Intel Inside smartphone finally coming from Lava this week
Lava International's Xolo X900 will be launched in India and will have a Medfield Atom processor
By Agam Shah | Published: 10:53, 18 April 2012
Intel has finally entered the smartphone market following the release of the Lava Xolo X900 in India powered by an Atom chip.
Lava will ship the Xolo X900 smartphone with Intel's Atom chip code-named Medfield, according to a source familiar with the product plans. Intel CEO Paul Otellini also said that the first Intel Inside smartphone would ship later this week.
The smartphone has a 4.03-inch screen and an Intel Z2460 single-core chip running at 1.6Ghz. Intel has said that smartphones with the Z2460 chip can provide battery life of up to eight hours of 3G voice calling, six hours of high-definition video decoding, or five hours of 3G browsing, and standby time of 14 hours.
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The Xolo X900 smartphone was originally announced by Lava and Intel at the Mobile World Congress Show in Barcelona toward the end of February. The smartphone comes with an as-yet-unknown version of Android and also has two cameras, high-definition video capabilities and NFC (near-field communication) to share information or make payments quickly at points of sale. The retail price for the smartphone was not immediately available.
Intel has also partnered with Lenovo, Motorola, Lava and Orange on smartphones. Lenovo's K900 smartphone with the Medfield chip is due next month, while Orange may ship an Intel Inside smartphone in June.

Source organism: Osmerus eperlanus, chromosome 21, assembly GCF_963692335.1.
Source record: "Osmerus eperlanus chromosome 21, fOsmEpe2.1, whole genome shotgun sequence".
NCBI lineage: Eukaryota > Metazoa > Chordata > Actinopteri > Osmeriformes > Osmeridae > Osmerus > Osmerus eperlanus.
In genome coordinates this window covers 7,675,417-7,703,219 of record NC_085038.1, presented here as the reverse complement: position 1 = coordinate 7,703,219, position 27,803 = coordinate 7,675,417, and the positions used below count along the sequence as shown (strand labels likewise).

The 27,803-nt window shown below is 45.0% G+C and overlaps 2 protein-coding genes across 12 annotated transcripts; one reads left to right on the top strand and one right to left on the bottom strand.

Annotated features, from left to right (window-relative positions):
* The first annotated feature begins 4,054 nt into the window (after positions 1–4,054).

Xolo is a big breakthrough for Intel, which for years has fallen flat in efforts to enter the high-volume smartphone market. Intel in 2010 showed an LG smartphone based on the earlier Atom chip code-named Moorestown, but the device never reached customers. Intel primarily makes high-powered chips for PCs and servers, but in recent years it has thrown financial muscle behind developing low-power chips for tablets and smartphones, most of which use ARM processors.
There is space for Intel to compete with ARM in the smartphone market, Otellini said. He acknowledged it may take time to establish a meaningful presence but said the smartphone market is big enough for Intel to find a place in it.
Some of the top smartphone makers include Apple and Samsung, which both use ARM processors in smartphones and tablets. Intel is having a "continuing dialogue" with both companies, Otellini said. He didn't specify details about the discussions, but Apple and Samsung both use Intel chips in PCs.
"I can't speak for Apple, but we know where they are and they know where we are," Otellini said.
The smartphone launch is a sign of progress, said Dean McCarron, principal analyst at Mercury Research. However, there are still questions on whether Intel can overtake ARM, whose processor designs are more power-efficient.
"ARM has obviously had a multiyear head start. Will there be an overnight transition? Of course not," McCarron said.
This is just Intel's first wave of products, and the competition could intensify as Intel releases faster and more power-efficient chips, McCarron said.